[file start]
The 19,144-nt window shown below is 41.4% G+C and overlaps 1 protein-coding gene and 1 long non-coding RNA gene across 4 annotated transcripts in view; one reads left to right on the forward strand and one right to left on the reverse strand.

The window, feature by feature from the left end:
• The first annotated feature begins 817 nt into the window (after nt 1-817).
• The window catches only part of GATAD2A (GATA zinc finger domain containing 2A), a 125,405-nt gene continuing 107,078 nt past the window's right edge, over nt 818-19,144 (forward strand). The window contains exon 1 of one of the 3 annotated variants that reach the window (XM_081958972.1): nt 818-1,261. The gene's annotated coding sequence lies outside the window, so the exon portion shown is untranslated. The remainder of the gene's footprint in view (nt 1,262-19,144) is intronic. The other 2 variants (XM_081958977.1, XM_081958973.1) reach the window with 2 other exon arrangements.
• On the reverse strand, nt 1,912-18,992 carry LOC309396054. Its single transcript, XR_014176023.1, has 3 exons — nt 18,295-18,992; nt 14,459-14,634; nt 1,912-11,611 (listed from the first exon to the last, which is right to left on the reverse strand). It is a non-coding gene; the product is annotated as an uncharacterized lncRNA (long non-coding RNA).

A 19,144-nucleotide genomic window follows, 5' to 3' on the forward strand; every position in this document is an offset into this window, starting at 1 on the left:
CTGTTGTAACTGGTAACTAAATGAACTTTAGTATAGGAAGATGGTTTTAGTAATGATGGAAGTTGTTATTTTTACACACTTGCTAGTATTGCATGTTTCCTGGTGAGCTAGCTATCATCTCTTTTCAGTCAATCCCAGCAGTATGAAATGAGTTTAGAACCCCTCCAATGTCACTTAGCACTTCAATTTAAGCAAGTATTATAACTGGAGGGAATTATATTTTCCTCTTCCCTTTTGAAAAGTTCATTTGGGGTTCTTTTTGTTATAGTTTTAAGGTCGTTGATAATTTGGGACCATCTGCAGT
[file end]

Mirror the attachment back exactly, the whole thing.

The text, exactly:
The 19,144-nt window shown below is 41.4% G+C and overlaps 1 protein-coding gene and 1 long non-coding RNA gene across 4 annotated transcripts in view; one reads left to right on the forward strand and one right to left on the reverse strand.

The window, feature by feature from the left end:
• The first annotated feature begins 817 nt into the window (after nt 1-817).
• The window catches only part of GATAD2A (GATA zinc finger domain containing 2A), a 125,405-nt gene continuing 107,078 nt past the window's right edge, over nt 818-19,144 (forward strand). The window contains exon 1 of one of the 3 annotated variants that reach the window (XM_081958972.1): nt 818-1,261. The gene's annotated coding sequence lies outside the window, so the exon portion shown is untranslated. The remainder of the gene's footprint in view (nt 1,262-19,144) is intronic. The other 2 variants (XM_081958977.1, XM_081958973.1) reach the window with 2 other exon arrangements.
• On the reverse strand, nt 1,912-18,992 carry LOC309396054. Its single transcript, XR_014176023.1, has 3 exons — nt 18,295-18,992; nt 14,459-14,634; nt 1,912-11,611 (listed from the first exon to the last, which is right to left on the reverse strand). It is a non-coding gene; the product is annotated as an uncharacterized lncRNA (long non-coding RNA).

A 19,144-nucleotide genomic window follows, 5' to 3' on the forward strand; every position in this document is an offset into this window, starting at 1 on the left:
CTGTTGTAACTGGTAACTAAATGAACTTTAGTATAGGAAGATGGTTTTAGTAATGATGGAAGTTGTTATTTTTACACACTTGCTAGTATTGCATGTTTCCTGGTGAGCTAGCTATCATCTCTTTTCAGTCAATCCCAGCAGTATGAAATGAGTTTAGAACCCCTCCAATGTCACTTAGCACTTCAATTTAAGCAAGTATTATAACTGGAGGGAATTATATTTTCCTCTTCCCTTTTGAAAAGTTCATTTGGGGTTCTTTTTGTTATAGTTTTAAGGTCGTTGATAATTTGGGACCATCTGCAGT